News / Utah / 

4 men charged for selling illegal hair replacement drugs

4 men charged for selling illegal hair replacement drugs

Estimated read time: 2-3 minutes

This archived news story is available only for your personal, non-commercial use. Information in the story may be outdated or superseded by additional information. Reading or replaying the story in its archived form does not constitute a republication of the story.

SALT LAKE CITY — Four men, including two Utahns, face federal charges for allegedly selling hair replacement drugs over the Internet without U.S. Food and Drug Administration approval.

Dr. Richard Lee, 72, and James Dorius, 69, both of Whittier, Calif., owned Regrowth, LLC, a business that made and sold hair treatment drugs online. Alexander Ahn, 32, and Min Kim, 32, both of Provo, ran a Utah company called Minoxidil Solutions that sold the drugs after Regrowth had agreed with the FDA to pull them from the market, according to the indictment.

The indictment alleges that the FDA discovered that Regrowth was selling drugs Lee made using his own formulas and recipes dating back to 1996. Some of the products contained active pharmaceutical ingredients.

The company was not registered with the FDA and did not seek or obtain approval to sell its hair growth drugs, according to the indictment. As a part of an agreement with the FDA in February 2011, Lee stopped selling the products and sent customers an “urgent drug recall” notice informing them of potential health hazards.

Two months later, Lee and Dorius delivered Regrowth’s remaining drug ingredients and manufacturing equipment to Kim and Ahn in Utah. According to the indictment, Kim agreed to pay Lee and Dorius half of what Minoxidil Solutions earned on the sale of hair growth drugs made using Lee’s ingredients and formulas.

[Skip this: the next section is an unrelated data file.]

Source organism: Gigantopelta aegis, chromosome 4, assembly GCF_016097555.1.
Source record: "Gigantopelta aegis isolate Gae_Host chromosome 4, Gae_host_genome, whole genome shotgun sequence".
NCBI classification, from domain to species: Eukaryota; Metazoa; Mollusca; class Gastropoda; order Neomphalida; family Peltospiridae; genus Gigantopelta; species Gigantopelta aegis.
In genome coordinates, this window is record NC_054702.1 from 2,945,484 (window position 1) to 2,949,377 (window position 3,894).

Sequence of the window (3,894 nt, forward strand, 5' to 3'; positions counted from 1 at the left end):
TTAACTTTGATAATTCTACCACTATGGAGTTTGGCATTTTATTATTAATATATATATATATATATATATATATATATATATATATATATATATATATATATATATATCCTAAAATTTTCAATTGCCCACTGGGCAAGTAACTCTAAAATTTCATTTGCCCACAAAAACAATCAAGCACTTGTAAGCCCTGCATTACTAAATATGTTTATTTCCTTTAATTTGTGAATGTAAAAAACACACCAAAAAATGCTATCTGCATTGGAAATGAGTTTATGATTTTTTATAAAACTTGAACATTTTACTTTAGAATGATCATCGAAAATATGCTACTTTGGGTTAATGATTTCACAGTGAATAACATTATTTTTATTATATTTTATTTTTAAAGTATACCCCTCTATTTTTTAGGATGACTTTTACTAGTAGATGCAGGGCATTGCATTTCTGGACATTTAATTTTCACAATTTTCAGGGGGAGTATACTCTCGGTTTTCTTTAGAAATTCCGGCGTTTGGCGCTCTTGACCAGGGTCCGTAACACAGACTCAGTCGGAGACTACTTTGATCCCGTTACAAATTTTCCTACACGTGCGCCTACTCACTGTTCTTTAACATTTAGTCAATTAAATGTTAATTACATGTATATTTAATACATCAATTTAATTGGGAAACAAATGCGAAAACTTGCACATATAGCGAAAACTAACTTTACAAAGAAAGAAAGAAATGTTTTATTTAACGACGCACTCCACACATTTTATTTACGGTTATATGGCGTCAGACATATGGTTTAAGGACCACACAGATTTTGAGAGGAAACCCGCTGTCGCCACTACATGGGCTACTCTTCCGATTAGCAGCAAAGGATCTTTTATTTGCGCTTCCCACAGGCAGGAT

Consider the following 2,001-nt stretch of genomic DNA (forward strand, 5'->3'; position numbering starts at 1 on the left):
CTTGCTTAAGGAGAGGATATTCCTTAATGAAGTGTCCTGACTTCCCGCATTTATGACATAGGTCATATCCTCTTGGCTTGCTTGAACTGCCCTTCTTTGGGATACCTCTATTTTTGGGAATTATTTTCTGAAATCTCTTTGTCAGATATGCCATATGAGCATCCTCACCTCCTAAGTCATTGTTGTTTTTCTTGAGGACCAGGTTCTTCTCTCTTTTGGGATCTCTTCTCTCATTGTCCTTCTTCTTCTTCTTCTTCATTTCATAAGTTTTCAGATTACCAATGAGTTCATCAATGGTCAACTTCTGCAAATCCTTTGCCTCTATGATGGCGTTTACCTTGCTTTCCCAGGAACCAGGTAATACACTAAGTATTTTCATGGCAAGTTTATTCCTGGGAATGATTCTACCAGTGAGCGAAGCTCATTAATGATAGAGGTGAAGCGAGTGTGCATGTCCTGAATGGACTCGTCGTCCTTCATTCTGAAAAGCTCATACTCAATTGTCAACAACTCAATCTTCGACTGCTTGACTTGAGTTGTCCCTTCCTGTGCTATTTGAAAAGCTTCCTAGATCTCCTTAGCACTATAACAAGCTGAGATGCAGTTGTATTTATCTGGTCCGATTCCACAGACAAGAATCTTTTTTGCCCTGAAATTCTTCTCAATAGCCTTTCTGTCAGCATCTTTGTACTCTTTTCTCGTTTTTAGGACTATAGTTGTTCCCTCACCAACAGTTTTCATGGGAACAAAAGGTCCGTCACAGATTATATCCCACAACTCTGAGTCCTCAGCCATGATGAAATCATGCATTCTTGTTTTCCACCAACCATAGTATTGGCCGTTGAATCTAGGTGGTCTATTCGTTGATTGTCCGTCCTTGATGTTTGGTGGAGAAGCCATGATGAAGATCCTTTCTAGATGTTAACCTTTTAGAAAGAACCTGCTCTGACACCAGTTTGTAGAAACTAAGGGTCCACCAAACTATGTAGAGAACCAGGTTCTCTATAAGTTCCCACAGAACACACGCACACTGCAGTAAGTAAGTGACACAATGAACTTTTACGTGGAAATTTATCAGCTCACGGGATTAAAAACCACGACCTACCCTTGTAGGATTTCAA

"These kinds of cases are important because in many instances individuals are advised by FDA that they cannot lawfully manufacture and sell unapproved and misbranded drugs, yet even after warning, they continue to manufacture and sell these prohibited drugs," said Patrick J. Holland, special agent in charge of the FDA criminal investigations office in Kansas City.

Lee, Dorius, Ahn and Kim are charged with conspiracy to introduce misbranded drugs into interstate commerce, which carries a penalty of five years in prison and a $250,000 fine.

All four men are scheduled for an initial appearance in U.S. District Court on Oct. 23.

Most recent Utah stories

Related topics

Dennis Romboy


    Catch up on the top news and features from, sent weekly.
    By subscribing, you acknowledge and agree to's Terms of Use and Privacy Policy.

    KSL Weather Forecast